Introducing Alexandra Proba: Design Director at Mother and the girl behind the A Poster A Day project. Alex originally started A Poster A Day as a personal challenge—to create and publish something within 30 minutes max. She produced posters within this criteria based on her personal, daily life for a year, before opening up submissions to the public. Now, having just started her 3rd year of posters called Ours, she can receive up to 60 stories a day (most of them sad, surprisingly), asking to be turned into something beautiful. It’s an experience that has influenced Alex’s own story, which reminds us that it’s about process, not perfection.
“At the start of my career, I had a hard time figuring out what I wanted to do—I had this weird hybrid background of graphic design, architecture and spatial design. I first came to New York for an architecture internship in 2008, but soon learned that architecture wasn’t for me. Everything involves a long process and you’re often designing for a vision that might not happen. I realized I wanted to make something and see it. So I went to the Netherlands to study product and furniture design, but soon ended up back in New York working on a project for my old boss. During that time I was introduced to General Assembly. I started on the brand team when they were still a small co-working space, and went through the whole transformational process as they developed into an educational center, building out campuses across the globe. Following General Assembly I joined Kickstarter as their Art Director, and recently moved on from that role for Design Director at Mother.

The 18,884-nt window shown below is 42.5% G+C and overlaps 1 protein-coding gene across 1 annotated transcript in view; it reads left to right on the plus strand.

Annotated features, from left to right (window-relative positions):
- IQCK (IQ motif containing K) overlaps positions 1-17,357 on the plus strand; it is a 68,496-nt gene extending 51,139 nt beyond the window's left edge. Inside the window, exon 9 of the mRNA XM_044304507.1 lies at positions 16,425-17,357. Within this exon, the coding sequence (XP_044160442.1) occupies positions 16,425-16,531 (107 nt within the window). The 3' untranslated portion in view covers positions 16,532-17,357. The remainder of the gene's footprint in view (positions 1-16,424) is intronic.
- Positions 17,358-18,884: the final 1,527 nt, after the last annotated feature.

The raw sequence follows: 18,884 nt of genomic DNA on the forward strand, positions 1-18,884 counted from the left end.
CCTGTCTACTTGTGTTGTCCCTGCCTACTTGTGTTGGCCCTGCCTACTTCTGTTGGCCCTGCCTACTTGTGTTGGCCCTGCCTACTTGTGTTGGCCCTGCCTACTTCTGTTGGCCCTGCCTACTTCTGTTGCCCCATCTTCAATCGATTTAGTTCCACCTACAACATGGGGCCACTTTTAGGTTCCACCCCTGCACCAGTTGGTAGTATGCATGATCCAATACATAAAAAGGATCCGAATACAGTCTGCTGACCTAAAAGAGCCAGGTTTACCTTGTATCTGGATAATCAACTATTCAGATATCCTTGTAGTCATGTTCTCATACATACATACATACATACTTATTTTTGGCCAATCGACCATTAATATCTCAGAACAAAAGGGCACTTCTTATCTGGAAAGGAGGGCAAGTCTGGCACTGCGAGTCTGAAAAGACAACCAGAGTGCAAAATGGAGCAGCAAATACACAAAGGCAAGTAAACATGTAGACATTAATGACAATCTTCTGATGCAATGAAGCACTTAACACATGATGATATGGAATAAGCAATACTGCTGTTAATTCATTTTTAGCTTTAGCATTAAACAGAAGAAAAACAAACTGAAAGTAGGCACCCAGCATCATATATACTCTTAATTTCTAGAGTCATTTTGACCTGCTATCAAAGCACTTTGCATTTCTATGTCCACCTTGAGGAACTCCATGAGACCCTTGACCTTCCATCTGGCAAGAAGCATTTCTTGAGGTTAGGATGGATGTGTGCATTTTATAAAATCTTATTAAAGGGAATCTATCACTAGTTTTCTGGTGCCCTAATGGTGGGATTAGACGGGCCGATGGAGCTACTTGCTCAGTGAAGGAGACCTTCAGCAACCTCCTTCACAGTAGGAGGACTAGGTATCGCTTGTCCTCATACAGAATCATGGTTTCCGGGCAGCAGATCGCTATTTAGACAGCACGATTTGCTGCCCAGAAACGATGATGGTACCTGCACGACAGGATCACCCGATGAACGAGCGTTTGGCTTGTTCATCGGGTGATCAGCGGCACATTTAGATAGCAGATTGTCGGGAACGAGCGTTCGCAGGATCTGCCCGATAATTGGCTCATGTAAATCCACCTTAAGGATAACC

Working with start-ups, I’ve realized how important it is to keep the community in mind when designing. When we freshened up the Kickstarter brand, we did color research for each of our categories, from art to technology. There are so many studies on why technology is blue, for example. So we changed the brand colors, and the community (which is close to 20 million people) freaked out on social media, saying Kickstarter had lost its brand! I was pretty much crying in the corner and going to quit. But it goes to show that when you create a brand driven by community, those people really care about what you do. With every decision I have to think about the greater picture and the people. That sense of community is important to maintain—it makes product more honest, in a way.